For my weekly quiet time this week, I will blog about Psalm 96. I have two items.
1. Erhard Gerstenberger contends that Psalm 96 was risky within its exilic or post-exilic historical context. Here Israel is, subjugated to a foreign nation, and Psalm 96 boldly declares that the gods of the other nations are mere idols; calls upon the nations to worship the superior God of Israel, who reigns; and anticipates a time when the God of Israel will come in judgment. According to Gerstenberger, such a message would probably strike Israel’s foreign captors as rather subversive, and so Psalm 96 most likely was not proclaimed publicly within the “police-controlled imperial states”, but rather was used in modest congregations and “closed worship services”.
What’s ironic about what Gerstenberger is saying is that Psalm 96 does not appear to be a Psalm that encourages the Israelites to tip-toe daintily in proclaiming their beliefs about God and the nations. Rather, it encourages the Israelites to declare God’s glory among the nations, and it calls upon the nations to worship the God of Israel. That’s pretty bold! Gerstenberger acknowledges that Psalm 96 may express a desire that Israel bear witness to God’s glory before the nations during the Persian Period, and Daniel and Esther come to Gerstenberger’s mind as examples of such witnesses. Gerstenberger’s point may be (and perhaps I’m reading things into his comments) that Daniel and Esther bore witness to God’s glory, yet they did so in a non-subversive, non-threatening manner.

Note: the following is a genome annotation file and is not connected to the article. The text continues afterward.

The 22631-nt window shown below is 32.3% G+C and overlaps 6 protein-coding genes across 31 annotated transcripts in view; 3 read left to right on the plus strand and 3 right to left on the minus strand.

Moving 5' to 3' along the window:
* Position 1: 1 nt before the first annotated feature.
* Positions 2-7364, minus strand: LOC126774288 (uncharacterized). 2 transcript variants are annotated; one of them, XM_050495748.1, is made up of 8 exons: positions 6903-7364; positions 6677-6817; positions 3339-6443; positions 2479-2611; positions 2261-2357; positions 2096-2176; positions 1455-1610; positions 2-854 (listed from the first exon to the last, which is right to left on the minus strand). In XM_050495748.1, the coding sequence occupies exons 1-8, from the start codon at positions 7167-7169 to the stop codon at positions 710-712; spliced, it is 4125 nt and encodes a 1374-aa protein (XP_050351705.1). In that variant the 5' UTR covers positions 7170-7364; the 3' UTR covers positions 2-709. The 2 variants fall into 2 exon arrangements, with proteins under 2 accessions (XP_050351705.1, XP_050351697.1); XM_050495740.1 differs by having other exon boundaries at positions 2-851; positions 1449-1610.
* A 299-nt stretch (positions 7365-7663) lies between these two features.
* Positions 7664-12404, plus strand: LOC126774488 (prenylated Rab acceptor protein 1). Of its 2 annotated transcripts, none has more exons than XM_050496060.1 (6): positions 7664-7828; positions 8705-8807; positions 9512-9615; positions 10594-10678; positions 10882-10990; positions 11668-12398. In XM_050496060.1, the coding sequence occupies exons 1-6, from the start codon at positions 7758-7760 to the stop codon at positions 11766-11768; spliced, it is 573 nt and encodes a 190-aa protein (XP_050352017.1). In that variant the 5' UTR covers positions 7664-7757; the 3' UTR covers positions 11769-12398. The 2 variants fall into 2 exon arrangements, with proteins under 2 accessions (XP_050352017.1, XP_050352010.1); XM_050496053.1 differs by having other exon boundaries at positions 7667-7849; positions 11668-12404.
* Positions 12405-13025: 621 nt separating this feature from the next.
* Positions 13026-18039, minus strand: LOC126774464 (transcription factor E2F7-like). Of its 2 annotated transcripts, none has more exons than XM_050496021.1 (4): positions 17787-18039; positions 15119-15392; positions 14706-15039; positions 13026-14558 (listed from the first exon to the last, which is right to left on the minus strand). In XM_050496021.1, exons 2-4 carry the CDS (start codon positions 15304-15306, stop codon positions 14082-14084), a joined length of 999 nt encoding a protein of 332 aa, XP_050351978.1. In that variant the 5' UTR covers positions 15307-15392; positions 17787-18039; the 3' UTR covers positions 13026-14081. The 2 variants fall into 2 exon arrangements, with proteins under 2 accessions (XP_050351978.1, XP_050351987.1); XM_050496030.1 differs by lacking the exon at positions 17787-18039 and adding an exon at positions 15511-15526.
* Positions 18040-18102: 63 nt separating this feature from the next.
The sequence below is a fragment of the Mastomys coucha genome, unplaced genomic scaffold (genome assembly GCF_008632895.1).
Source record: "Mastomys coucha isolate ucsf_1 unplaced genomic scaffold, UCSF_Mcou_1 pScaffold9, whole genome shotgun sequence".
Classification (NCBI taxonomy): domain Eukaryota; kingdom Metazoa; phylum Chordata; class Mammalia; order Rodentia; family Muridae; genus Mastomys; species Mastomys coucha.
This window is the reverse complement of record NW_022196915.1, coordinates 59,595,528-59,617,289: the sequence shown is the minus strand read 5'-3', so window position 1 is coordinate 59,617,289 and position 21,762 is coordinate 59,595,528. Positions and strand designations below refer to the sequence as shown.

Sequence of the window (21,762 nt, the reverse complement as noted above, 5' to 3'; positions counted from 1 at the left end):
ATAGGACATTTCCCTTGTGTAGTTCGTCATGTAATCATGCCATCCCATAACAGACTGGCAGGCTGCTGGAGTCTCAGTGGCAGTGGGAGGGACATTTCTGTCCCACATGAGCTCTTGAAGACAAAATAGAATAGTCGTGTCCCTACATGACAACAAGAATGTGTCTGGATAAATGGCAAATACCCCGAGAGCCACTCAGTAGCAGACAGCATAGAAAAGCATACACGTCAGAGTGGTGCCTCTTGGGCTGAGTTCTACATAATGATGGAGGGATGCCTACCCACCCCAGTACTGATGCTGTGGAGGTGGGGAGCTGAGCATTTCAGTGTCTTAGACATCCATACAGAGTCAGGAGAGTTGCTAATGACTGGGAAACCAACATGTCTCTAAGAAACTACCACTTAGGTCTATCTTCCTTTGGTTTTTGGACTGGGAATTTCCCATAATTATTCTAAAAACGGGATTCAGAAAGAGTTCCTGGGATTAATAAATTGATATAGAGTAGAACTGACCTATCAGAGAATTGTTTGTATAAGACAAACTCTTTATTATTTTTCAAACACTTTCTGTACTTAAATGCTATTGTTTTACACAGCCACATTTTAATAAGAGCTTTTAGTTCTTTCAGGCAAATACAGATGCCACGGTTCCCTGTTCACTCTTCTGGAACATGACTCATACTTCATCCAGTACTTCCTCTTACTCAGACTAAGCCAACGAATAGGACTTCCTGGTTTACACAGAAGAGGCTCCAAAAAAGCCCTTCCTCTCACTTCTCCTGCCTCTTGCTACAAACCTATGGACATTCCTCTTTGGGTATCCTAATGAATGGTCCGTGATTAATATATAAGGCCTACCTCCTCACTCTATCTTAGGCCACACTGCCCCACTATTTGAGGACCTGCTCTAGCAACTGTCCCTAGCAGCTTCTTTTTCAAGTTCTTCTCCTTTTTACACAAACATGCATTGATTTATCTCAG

2. An issue that comes to my mind as I read Psalm 96 is eschatology. Psalm 96 expresses the anticipation that God will come to judge, and that even nature should be happy about this. I think about Romans 8:18-23, in which Paul affirms that all creation groans for the manifestation of the children of God, when it will be delivered from corruption. In my opinion, it’s important to highlight that God is to be God, not only of a tiny sect of people, but of all of the nations and ethnic-groups, as well as all of creation. That shows a vast extent to God’s care and concern! And yet, Psalm 96 upholds the unique status of Israel when it calls on the nations to come into God’s courts with an offering—-they are to honor God’s sanctuary in Israel.
While Psalm 96 has high expectations about the future, it also appears to encourage the Israelites to rejoice in the present. V 2 says that they are to show God’s salvation on a daily basis. And Psalm 96 affirms that God, even now, is above the gods of the nations. In a sense, Israel, even in a state of subjugation (assuming that Psalm 96 indeed does date to the exilic or post-exilic periods), can taste of God’s salvation and rejoice in it—-either because she has intense hope that God will bring about God’s righteous rule, or she is experiencing God’s goodness right where she is sitting, or both. Her song may be new because she is expecting God to perform a new act of redemption, or because she feels a fresh wave of appreciation for God’s goodness (and both have been argued by interpreters, as they have sought the meaning of the “new song” in v 1). Maybe both are true.